There were emotional scenes at all five Leyland DAF plants as workers were pulled off production lines or told to go to the factory canteen to learn their fate.
Although the workforce of 5,500 had been bracing itself for the grim news for days, there was still shock, anger and resentment as the details of the redundancy programme were announced.
The Leyland truck plant in Lancashire and the Birmingham van plant bore the brunt of the cuts with 768 and 589 redundancies respectively.
Elsewhere, 67 jobs are going at the Albion axle works in Glasgow, 136 at the parts warehouse in Chorley and 75 at the sales and marketing centre in Thame, Oxfordshire.
The receivers, John Talbot and Murdoch McKillop of Arthur Andersen, pledged last night that they had no plans for further redundancies, although Leyland DAF's unions fear that yesterday's cuts may be just the first phase.
'This has been a very painful decision,' Mr McKillop said. 'These redundancies are necessary if we are to maintain the business and carry on trading as a viable operation.'
Nowhere was the pain felt more acutely than on the production lines. Craig Bull, an assembly line worker in his twenties at the Birmingham van plant, said: 'I am absolutely gutted. We were just like lambs to the slaughter.'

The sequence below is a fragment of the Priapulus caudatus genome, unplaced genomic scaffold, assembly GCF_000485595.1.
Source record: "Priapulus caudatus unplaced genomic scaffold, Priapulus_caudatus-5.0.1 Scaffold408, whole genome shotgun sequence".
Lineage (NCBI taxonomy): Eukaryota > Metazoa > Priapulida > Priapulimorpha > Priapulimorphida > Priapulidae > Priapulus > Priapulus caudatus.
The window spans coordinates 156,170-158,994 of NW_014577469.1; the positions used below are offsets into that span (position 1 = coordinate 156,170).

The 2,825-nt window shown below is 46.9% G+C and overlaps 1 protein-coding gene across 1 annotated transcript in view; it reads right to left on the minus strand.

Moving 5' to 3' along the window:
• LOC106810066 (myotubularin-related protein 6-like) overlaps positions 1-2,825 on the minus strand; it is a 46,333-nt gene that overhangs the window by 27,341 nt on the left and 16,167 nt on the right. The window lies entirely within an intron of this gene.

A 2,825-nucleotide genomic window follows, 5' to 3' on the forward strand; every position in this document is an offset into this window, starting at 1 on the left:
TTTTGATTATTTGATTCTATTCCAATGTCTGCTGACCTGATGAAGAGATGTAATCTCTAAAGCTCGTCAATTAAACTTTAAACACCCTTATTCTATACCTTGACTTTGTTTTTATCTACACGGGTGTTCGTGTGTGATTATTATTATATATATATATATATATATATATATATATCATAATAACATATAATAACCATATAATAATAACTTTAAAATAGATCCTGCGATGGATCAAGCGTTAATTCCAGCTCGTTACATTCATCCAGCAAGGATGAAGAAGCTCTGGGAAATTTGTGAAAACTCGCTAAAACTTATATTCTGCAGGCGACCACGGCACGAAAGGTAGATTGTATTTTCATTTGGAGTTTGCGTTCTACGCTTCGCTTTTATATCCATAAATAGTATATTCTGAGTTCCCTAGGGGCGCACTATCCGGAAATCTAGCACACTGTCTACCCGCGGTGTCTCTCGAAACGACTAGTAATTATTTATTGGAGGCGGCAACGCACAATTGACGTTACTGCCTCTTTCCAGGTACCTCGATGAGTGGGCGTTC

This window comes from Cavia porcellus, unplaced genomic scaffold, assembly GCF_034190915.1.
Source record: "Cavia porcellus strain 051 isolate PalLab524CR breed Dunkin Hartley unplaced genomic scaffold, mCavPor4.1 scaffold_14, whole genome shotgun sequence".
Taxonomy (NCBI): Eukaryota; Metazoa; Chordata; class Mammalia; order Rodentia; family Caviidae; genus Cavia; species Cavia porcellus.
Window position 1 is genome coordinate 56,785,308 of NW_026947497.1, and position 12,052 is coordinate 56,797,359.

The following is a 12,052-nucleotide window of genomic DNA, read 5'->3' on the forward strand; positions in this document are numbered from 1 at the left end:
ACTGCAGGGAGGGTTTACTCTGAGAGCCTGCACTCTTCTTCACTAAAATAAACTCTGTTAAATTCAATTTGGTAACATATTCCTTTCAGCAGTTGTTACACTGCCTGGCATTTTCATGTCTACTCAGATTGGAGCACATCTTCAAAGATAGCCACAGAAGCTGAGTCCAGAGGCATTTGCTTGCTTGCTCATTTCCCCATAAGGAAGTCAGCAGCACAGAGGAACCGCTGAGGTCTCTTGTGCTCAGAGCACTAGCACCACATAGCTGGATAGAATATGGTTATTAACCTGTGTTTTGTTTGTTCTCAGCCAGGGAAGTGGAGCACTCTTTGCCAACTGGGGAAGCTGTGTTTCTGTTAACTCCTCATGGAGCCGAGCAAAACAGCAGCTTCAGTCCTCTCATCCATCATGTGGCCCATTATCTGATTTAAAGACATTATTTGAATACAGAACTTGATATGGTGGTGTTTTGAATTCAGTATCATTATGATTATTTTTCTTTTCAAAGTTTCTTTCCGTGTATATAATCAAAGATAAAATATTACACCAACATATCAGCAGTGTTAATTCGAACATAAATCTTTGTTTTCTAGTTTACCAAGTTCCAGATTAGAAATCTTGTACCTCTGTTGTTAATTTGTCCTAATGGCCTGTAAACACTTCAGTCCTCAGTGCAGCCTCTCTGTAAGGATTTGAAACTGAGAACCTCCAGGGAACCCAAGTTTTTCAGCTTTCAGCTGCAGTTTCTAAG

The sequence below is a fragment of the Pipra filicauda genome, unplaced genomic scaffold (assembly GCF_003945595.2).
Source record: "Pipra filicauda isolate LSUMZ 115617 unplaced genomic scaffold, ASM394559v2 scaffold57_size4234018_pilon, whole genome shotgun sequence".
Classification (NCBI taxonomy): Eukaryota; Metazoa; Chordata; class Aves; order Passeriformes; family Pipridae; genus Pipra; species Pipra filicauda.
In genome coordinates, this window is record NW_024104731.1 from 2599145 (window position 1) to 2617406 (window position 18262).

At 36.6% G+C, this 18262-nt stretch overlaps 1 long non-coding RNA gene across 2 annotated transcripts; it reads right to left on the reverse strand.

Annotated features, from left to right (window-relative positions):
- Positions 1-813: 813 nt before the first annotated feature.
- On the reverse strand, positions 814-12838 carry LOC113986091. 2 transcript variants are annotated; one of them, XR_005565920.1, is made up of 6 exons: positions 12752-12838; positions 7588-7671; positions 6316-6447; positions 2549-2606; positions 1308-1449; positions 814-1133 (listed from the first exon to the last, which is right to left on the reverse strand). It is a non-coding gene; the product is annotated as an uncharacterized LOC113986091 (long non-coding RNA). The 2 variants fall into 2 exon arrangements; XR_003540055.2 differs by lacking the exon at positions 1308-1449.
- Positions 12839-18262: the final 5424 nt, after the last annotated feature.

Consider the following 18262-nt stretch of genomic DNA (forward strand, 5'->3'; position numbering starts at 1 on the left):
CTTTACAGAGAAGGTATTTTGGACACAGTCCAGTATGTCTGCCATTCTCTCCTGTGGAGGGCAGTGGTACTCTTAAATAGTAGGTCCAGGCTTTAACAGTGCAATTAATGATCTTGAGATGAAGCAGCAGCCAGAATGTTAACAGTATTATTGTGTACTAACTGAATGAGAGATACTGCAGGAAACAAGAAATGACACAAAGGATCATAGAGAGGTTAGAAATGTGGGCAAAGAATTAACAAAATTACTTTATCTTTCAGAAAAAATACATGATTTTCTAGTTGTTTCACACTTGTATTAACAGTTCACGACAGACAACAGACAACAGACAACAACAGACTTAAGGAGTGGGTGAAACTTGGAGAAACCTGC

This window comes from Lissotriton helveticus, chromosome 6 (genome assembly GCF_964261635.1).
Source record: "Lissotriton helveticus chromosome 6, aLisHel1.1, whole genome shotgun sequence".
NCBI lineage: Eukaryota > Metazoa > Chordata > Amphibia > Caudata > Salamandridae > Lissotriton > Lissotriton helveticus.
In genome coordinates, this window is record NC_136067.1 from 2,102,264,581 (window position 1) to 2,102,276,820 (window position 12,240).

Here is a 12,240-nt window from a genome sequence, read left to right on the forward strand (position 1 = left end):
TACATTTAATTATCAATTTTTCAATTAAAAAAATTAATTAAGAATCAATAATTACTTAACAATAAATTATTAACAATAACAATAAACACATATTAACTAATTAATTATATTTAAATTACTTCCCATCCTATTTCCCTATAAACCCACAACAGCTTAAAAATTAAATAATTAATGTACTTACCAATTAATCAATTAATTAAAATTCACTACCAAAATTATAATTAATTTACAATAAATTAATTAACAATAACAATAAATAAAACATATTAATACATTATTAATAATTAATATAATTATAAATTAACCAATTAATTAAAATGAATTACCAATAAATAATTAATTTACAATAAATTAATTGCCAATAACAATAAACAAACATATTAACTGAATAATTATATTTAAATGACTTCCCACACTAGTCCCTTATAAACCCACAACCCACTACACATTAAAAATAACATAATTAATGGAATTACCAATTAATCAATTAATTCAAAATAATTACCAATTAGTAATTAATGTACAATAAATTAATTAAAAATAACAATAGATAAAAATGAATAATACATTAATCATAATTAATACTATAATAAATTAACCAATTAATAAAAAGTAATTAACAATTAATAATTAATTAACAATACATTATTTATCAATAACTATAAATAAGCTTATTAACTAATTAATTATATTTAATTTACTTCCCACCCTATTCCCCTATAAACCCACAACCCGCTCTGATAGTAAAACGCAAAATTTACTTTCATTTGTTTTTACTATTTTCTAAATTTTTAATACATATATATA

Edward Sutton, 55, a track worker for 13 years, said: 'We have been treated just like animals. We have not even been told how they chose who goes and who stays.'
At Leyland, the works convener Derek Bullen said: 'There is a lot of emotion in the factory today. Grown men crying. It is upsetting the callous way it has happened, with people virtually being given 10 minutes' notice prior to the shift ending. It is terrible.'
Fifty-four year old Michael Smyth walked out from the factory clutching a brown envelope containing his redundancy notice in one hand and a white canvas bag in the other. 'I've got my shoes, my brew and my teacup here. That's all after 22 years,' he said.
Although the 500-strong workforce in Glasgow voted two to one for strike action in protest at the job losses, the 2,000 workers at Leyland voted against by a margin of four to one.
The result from Birmingham will not be known until Monday but is thought to have rejected industrial action decisively .
Michael Heseltine, President of the Board of Trade, praised the 'immensely sensible' workforce at Leyland for voting against a strike but repeated that there was no possibility of government intervention.
'Everybody has very great sympathy with people who have lost their jobs in those circumstances,' he said. 'What I think is now important is that the receivers must be given every opportunity to see what way forward they can find.'
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